FrameWorks Helps Ocean Scientists Communicate on Climate Change

We depend upon our oceans for life on this planet. Our oceans not only provide food that we eat, but they also regulate the air that we breathe. However, climate change is disrupting the ocean’s ecosystem and its abilities to provide these services.

How can scientists communicate effectively to the public about the effects of climate change in the ocean?

The FrameWorks Institute was at the Woods Hole Ocean Institute in Massachusetts recently to guide science practitioners in this important endeavor.

On the first day of our engagement, we heard a presentation from Dr. Anne Cohen about the latest research on ocean acidification. She explained how carbon dioxide released from the burning of petroleum and coal for energy and transportation is absorbed by the oceans, which acts as a carbon sink. This carbon dioxide combines with water to form carbonic acid. The increase of carbonic acid in the ocean makes it difficult for marine organisms and animals to thrive. This is leading to an ecosystem collapse for marine animals such as plankton, coral, and shellfish – all of whom play an important role in the marine foodchain.

We then heard from the FrameWorks Institute President, Susan Bales, on how scientists and aquarium interpreters can best share this knowledge with the public. She spoke about the importance of starting this message with values, such as interdependence, to frame this topic in a way that connects the public to our relationship with the ocean. Bales also spoke at length about how to integrate simplifying models, causal chains, and community level solutions into an effective story on ocean warming and ocean acidification.

Afterwards, I led a workshop during our working lunch called “Learning By Seeing: Spokesperson Scientists Speak on Ocean Acidification.” In this part of the presentation, I showed a series of ocean scientist interviews to our audience so that participants could learn the “do’s and don’ts” of framing on this issue.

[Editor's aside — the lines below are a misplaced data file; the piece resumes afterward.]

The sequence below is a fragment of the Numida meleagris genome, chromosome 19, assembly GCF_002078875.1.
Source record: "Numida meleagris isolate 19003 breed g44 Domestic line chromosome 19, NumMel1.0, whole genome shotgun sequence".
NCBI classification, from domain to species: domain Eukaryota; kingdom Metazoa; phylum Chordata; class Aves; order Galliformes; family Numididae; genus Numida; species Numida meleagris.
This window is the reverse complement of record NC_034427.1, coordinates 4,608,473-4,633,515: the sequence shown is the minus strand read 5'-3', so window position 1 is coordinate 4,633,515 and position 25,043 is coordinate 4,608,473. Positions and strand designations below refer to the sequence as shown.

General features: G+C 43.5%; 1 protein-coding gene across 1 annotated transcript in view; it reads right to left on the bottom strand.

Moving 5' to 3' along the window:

We spent the rest of the afternoon working one-on-one with WHOI scientists to help them better communicate their research and its importance to the media.

Our second day with the aquarium interpreters in our study circle focused entirely on how to tell the core story of climate change and the ocean in a way that establishes why the public should care, what the science tells us, and what are the most feasible solutions. Alexis Bunten and Suzanne Lo led the group in a series of exercises so participants can integrate this knowledge into their communications practice.

Finally, Dr. Susan Avery, the Director of WHOI, visited our group towards the end of our engagement. She mentioned to participants that the oceans are a place where climate change effects are immediate and measurable. She encouraged participants to apply their best communicative skills so that we have public support of initiatives that restore balance and vitality to the marine ecosystems of the world.

 

 

 

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